What's in store for 'Generation Next'?
Digital divide, new gadgets to play a role
By Daniel Sieberg
(CNN) -- Going back to school has become as much about PCs and processors as it has been about textbooks and times tables.
This observation comes as no surprise to returning students who make up "Generation Next." But some children are being left behind, staring across a gap known as the "digital divide."
These children may lack access to high-tech devices at home or at school because of financial restraints, or they simply may not be able to understand how the technology works or applies to their lives.
But some analysts aren't convinced that technology will act as a panacea to help kids learn.
Omar Wasow runs Community Connect, a Web site that brings together African-Americans, Asian-Americans and Latinos. He believes the digital divide has narrowed slightly in the past few years, partly due to a heavy influx of gadgets and lower prices.
Wasow says he is more concerned with the "literacy divide," meaning that young children need to get hooked on reading and writing before they learn to type or surf the Web.
"We need to figure out why our public education system is failing to ignite the learning process in some of the poorest students," Wasow tells HotWired. "When it comes to education, people want silver bullets, they want magic tools, and technology sure looks like that magic bullet to a lot of people."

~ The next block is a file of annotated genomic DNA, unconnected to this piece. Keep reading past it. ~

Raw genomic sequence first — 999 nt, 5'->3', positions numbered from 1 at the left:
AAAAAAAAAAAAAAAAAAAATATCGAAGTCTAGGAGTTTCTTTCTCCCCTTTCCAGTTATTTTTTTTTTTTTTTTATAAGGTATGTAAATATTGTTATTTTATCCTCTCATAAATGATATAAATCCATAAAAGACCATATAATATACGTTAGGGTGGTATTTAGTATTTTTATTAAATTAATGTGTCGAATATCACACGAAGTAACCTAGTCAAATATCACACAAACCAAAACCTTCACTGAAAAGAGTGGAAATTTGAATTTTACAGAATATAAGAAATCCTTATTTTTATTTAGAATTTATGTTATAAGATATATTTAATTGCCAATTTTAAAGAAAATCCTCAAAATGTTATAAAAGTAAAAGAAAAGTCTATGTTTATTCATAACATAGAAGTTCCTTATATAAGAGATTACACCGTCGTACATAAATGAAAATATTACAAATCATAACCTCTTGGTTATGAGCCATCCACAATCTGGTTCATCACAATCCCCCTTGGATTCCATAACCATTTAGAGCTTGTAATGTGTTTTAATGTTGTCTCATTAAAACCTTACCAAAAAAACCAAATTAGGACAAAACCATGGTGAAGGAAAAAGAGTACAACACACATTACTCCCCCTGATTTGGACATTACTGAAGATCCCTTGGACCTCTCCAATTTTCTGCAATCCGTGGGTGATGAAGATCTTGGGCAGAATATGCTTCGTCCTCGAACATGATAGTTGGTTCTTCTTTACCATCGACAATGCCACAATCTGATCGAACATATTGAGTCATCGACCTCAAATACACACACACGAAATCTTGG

Wasow cautions that parents or teachers can get too caught up in the technology without establishing a basic level of understanding.
"You can teach someone to use Excel, but if they don't know a thing about math in the first place, then it's not a very useful tool," Wasow says.
So what can parents do to balance computing with the classics?
Warren Buckleitner, an editor at Children's Software Revue, tells HotWired that even beginning at age 3, children can use devices that help bring them into "Generation Next" without skipping the essentials.
A cross-section of gadgets designed to help with learning phonics, identifying objects and reading have the power of a PC with the look of a book.
Buckleitner recommends laptop-style machines like Leapfrog's LeapPad and Fisher-Price's PowerTouch. He says they're operated with touch technology, powered by batteries and offer ways to grow with a child. Both are priced under $50, with additional costs for accessories and more software.
Buckleitner adds that these devices are durable and offer an alternative to kids using traditional computers, meaning parents also won't have to worry about junior destroying a valuable document.
To summarize today's lesson: According to some experts, the phrase "reading, writing, 'rithmetic" may sound quaint by today's standards, but in many ways, it still applies.